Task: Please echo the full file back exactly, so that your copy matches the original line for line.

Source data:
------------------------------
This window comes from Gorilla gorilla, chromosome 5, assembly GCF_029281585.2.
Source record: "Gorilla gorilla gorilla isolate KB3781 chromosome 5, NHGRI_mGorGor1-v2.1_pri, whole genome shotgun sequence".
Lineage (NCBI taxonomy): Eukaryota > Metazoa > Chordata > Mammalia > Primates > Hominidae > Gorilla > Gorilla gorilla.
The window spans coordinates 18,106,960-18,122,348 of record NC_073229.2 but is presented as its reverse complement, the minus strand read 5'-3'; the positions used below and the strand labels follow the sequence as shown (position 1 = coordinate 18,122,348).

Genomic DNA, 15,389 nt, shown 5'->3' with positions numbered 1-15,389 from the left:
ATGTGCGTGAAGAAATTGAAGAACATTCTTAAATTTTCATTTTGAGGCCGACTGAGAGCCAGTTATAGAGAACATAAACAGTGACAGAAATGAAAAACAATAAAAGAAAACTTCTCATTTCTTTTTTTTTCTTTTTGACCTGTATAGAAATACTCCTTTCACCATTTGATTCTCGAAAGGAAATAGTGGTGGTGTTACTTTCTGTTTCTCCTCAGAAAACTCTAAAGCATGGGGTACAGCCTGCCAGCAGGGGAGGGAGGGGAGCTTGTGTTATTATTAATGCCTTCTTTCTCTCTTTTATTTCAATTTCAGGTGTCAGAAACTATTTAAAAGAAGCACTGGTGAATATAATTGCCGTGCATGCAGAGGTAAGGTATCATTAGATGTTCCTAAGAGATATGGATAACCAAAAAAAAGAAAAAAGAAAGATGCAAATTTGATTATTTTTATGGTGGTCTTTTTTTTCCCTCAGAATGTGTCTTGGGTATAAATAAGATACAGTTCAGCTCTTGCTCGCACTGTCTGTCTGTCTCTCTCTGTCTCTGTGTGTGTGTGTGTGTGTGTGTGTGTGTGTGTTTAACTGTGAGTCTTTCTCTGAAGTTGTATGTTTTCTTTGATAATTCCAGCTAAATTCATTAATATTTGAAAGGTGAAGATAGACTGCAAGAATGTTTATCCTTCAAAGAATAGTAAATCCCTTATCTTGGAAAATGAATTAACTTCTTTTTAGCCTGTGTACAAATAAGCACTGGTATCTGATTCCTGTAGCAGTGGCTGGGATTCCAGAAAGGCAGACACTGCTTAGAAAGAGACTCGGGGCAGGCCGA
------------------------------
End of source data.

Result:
This window comes from Gorilla gorilla, chromosome 5, assembly GCF_029281585.2.
Source record: "Gorilla gorilla gorilla isolate KB3781 chromosome 5, NHGRI_mGorGor1-v2.1_pri, whole genome shotgun sequence".
Lineage (NCBI taxonomy): Eukaryota > Metazoa > Chordata > Mammalia > Primates > Hominidae > Gorilla > Gorilla gorilla.
The window spans coordinates 18,106,960-18,122,348 of record NC_073229.2 but is presented as its reverse complement, the minus strand read 5'-3'; the positions used below and the strand labels follow the sequence as shown (position 1 = coordinate 18,122,348).

Genomic DNA, 15,389 nt, shown 5'->3' with positions numbered 1-15,389 from the left:
ATGTGCGTGAAGAAATTGAAGAACATTCTTAAATTTTCATTTTGAGGCCGACTGAGAGCCAGTTATAGAGAACATAAACAGTGACAGAAATGAAAAACAATAAAAGAAAACTTCTCATTTCTTTTTTTTTCTTTTTGACCTGTATAGAAATACTCCTTTCACCATTTGATTCTCGAAAGGAAATAGTGGTGGTGTTACTTTCTGTTTCTCCTCAGAAAACTCTAAAGCATGGGGTACAGCCTGCCAGCAGGGGAGGGAGGGGAGCTTGTGTTATTATTAATGCCTTCTTTCTCTCTTTTATTTCAATTTCAGGTGTCAGAAACTATTTAAAAGAAGCACTGGTGAATATAATTGCCGTGCATGCAGAGGTAAGGTATCATTAGATGTTCCTAAGAGATATGGATAACCAAAAAAAAGAAAAAAGAAAGATGCAAATTTGATTATTTTTATGGTGGTCTTTTTTTTCCCTCAGAATGTGTCTTGGGTATAAATAAGATACAGTTCAGCTCTTGCTCGCACTGTCTGTCTGTCTCTCTCTGTCTCTGTGTGTGTGTGTGTGTGTGTGTGTGTGTGTGTTTAACTGTGAGTCTTTCTCTGAAGTTGTATGTTTTCTTTGATAATTCCAGCTAAATTCATTAATATTTGAAAGGTGAAGATAGACTGCAAGAATGTTTATCCTTCAAAGAATAGTAAATCCCTTATCTTGGAAAATGAATTAACTTCTTTTTAGCCTGTGTACAAATAAGCACTGGTATCTGATTCCTGTAGCAGTGGCTGGGATTCCAGAAAGGCAGACACTGCTTAGAAAGAGACTCGGGGCAGGCCGA